Lack of awareness regarding prevention, and wrong perceptions about the magnitude of adverse side effects lead to poor compliance, said B V Babu (Regional Medical Research Centre, Bhubaneswar, India). People are not aware that greater severity of adverse side reactions may be caused by high levels of microfilariae and that it may subside with each new round of MDA. But in the present campaign, two or three deaths have been reported, allegedly resulting from DEC administration. However, Derek Lobo (WHO, New Delhi) said investigation by an expert team has concluded that the deaths were not related to MDA.

Experts believe mass chemotherapy alone will not solve the problem. 1f it is combined with concurrent mosquito control measures such as reducing human?mosquito contact, reducing adult mosquito population, or cutting down larval density in breeding points, then the effect would be synergistic, not merely additive," said India's public health expert Jacob John. "People must participate with understanding, not just 'do as you are told’ and swallow the pills approach. It then becomes a pill distribution programme rather than a filariasis control programme. Thus in effective tool or model becomes a failure in upscaling", he added.

(from THE LANCET Infectious Diseases Vol 4 August 2004 page 478 http://infection.the lancet.Com)



THE HINDU in its July 1, 2004 issue editorially commented on the Filariasis elimination programme in India and the lessons drawn from the results so far. Following is the text of the editorial: 

IT MAY NOT be a killer like malaria, but lymphatic filariasis is not a disease to be taken lightly. Better known as elephantiasis, it can lead to grotesquely enlarged arms, legs, genitalia, and breasts. Over 128 million people are estimated to be suffering from the disease worldwide, about 40 per cent of them in India. The disease is caused by tiny, thread-like worms whose larvae are transmitted from person to person by mosquitoes. The larvae make their way to the lymphatic system, a network of nodes and vessels that returns fluids from the tissues to the bloodstream and is a key part of the body's immune system. There the larvae develop into male and female worms that breed to produce millions of immature larvae, which then circulate in the bloodstream. After a mosquito ingests the blood of an infected person, these immature larvae develop further inside the mosquito and reach the infective stage where they can set off another cycle of infection. The development of the disease is not still fully understood as it appears to be generally acquired in childhood and manifests itself only many years later. Some infected people may show no outward signs of the disease.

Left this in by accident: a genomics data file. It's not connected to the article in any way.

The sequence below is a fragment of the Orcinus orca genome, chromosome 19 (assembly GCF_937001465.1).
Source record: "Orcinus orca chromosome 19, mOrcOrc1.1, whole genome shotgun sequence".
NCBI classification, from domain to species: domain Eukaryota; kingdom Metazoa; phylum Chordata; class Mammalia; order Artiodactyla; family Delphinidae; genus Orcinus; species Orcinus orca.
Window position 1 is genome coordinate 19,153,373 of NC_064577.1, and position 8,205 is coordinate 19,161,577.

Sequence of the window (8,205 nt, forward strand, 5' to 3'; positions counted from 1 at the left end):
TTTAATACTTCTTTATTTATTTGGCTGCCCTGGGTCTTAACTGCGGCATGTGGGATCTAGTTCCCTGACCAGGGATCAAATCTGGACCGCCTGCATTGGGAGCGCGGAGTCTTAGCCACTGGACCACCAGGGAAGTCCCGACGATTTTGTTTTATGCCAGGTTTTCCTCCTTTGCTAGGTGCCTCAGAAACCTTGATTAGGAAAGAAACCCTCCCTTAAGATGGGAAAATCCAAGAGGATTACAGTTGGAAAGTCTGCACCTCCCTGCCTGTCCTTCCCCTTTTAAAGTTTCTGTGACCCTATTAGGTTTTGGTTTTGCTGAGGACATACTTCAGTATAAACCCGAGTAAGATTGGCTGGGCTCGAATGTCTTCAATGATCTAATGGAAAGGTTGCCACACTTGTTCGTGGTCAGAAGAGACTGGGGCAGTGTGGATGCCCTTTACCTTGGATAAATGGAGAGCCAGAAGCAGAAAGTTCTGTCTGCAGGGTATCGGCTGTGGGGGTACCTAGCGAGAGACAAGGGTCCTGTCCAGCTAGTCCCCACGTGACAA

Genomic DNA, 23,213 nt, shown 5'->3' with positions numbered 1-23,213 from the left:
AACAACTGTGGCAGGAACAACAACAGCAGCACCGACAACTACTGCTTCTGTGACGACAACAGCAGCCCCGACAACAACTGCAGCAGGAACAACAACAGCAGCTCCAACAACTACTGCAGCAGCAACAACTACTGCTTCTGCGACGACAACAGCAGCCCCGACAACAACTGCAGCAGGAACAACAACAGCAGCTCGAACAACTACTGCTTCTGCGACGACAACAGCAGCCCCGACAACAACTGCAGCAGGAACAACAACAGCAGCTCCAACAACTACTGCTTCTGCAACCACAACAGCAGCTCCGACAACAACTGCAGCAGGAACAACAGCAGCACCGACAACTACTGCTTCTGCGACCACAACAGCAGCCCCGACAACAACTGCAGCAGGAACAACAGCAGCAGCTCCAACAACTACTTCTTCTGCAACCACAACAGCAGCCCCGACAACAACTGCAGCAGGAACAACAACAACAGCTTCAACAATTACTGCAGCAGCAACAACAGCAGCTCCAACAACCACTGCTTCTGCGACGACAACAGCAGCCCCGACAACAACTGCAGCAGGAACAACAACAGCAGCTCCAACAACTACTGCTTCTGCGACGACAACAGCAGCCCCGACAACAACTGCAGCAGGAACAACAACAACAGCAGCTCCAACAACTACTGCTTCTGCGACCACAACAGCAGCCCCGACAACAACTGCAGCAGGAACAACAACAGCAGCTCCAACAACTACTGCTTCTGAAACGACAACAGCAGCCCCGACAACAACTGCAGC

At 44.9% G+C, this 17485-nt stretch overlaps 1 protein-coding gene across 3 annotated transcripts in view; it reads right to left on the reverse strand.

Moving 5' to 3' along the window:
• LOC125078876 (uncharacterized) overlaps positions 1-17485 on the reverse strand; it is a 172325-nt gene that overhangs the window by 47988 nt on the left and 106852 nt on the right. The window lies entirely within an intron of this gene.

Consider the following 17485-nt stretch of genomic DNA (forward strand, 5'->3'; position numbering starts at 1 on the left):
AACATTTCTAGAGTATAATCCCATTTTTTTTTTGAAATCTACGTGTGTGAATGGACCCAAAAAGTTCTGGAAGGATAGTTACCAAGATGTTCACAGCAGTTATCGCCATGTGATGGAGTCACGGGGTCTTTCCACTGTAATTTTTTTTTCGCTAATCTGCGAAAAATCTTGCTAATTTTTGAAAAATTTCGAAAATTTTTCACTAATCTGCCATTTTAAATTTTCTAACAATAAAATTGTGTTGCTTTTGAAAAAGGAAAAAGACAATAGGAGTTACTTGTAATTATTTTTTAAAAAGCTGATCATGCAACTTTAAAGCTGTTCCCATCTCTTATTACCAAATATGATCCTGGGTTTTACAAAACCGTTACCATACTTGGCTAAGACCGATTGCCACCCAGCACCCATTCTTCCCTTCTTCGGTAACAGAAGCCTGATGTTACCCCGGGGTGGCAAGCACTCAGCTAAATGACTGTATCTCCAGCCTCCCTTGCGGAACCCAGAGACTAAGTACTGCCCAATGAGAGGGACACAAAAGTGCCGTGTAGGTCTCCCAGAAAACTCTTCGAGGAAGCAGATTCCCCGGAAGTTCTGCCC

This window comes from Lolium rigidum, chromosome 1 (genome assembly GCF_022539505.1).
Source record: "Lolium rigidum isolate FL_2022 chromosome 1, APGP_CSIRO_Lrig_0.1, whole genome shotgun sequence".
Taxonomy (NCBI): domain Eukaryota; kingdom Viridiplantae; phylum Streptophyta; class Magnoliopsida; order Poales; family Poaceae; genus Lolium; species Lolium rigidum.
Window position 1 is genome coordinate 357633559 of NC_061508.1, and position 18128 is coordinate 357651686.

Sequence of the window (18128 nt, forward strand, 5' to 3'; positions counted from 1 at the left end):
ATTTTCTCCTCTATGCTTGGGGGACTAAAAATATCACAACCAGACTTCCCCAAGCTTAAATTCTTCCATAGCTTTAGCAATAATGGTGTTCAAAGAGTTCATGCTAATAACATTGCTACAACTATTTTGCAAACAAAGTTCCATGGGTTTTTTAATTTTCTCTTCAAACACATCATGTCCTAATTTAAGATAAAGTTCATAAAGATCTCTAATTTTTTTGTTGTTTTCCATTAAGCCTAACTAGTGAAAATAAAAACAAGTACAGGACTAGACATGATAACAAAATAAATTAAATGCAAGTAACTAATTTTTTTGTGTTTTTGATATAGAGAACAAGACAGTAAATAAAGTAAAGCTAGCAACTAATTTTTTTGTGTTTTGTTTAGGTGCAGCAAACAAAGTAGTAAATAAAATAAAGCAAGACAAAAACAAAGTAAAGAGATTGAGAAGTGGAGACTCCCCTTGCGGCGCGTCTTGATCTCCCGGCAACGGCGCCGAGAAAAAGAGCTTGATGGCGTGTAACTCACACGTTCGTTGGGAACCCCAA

Countries where this dreadful disease is common have embarked on a strategy that aims to eradicate it. The strategy is to administer drugs that can kill the worms and the larvae they produce so that the cycle of infection is broken. A single dose of the drug is administered for at least five years to the entire population of an endemic area. This strategy was ratified in 1997 by the World Health Assembly, the supreme governing body of the World Health Organisation, and the Global Programme for the Elimination of Lymphatic Filariasis was established in 2000 to execute it. Mass drug administration using diethylcarbamazine citrate (DEC) was tried out in Cuddalore district in Tamil Nadu in 1996. Its success led to the programme being, expanded and last year 31 districts in seven States were covered. This year, however, the Government plans a major expansion, with mass drug administration being carried out in 250 districts in 20 States where the disease is endemic. 
But unless more is done to address public concerns and secure widespread cooperation, such ~ an expansion could be counterproductive. The safety and tolerability of the drug combinations have been confirmed by their increasingly large scale use, points out a paper published recently by a WHO expert; an estimated 60 million people in 34 countries were administered the medicines in 2002. However, experts say that adverse reactions, which are not life threatening and are easily treated, are seen in a small proportion of people as the drugs kill the worms and their larvae. The most important thing is to prevent such occurrences from setting off panic reactions. That is just what seems to have happened in early June when the mass administration of DEC was carried out in the endemic districts of Karnataka. Newspaper reports spoke of several people taking ill, and of five deaths. Medical investigators have since concluded that deaths were the result of other ailments, and not related to the taking of DEC. The episode shows the importance of educating the public and doctors in the area where mass drug administration will be carried out, and enlisting their support. Moreover, the Government must be in a position to give credible assurances to people that medical help would be readily available should they experience any adverse reaction after taking the drug. Without sustained and widespread public support, the anti-filariasis programme can fail.